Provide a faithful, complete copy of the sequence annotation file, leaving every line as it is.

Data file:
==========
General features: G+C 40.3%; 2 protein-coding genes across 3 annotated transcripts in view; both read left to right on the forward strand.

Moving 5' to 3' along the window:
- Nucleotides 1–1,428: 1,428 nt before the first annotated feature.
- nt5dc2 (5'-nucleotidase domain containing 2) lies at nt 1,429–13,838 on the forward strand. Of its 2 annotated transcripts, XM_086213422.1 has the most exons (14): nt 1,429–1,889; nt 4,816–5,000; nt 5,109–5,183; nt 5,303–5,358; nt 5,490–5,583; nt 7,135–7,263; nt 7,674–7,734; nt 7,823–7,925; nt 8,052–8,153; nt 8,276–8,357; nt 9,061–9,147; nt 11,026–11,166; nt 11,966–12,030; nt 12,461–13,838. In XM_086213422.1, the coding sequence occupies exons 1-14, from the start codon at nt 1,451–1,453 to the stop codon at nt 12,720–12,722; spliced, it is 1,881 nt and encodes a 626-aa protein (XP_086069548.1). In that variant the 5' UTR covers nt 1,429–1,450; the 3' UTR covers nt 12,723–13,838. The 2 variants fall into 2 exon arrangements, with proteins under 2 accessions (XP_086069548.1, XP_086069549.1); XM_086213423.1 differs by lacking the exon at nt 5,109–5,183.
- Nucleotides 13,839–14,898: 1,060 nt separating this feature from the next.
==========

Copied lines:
General features: G+C 40.3%; 2 protein-coding genes across 3 annotated transcripts in view; both read left to right on the forward strand.

Moving 5' to 3' along the window:
- Nucleotides 1–1,428: 1,428 nt before the first annotated feature.
- nt5dc2 (5'-nucleotidase domain containing 2) lies at nt 1,429–13,838 on the forward strand. Of its 2 annotated transcripts, XM_086213422.1 has the most exons (14): nt 1,429–1,889; nt 4,816–5,000; nt 5,109–5,183; nt 5,303–5,358; nt 5,490–5,583; nt 7,135–7,263; nt 7,674–7,734; nt 7,823–7,925; nt 8,052–8,153; nt 8,276–8,357; nt 9,061–9,147; nt 11,026–11,166; nt 11,966–12,030; nt 12,461–13,838. In XM_086213422.1, the coding sequence occupies exons 1-14, from the start codon at nt 1,451–1,453 to the stop codon at nt 12,720–12,722; spliced, it is 1,881 nt and encodes a 626-aa protein (XP_086069548.1). In that variant the 5' UTR covers nt 1,429–1,450; the 3' UTR covers nt 12,723–13,838. The 2 variants fall into 2 exon arrangements, with proteins under 2 accessions (XP_086069548.1, XP_086069549.1); XM_086213423.1 differs by lacking the exon at nt 5,109–5,183.
- Nucleotides 13,839–14,898: 1,060 nt separating this feature from the next.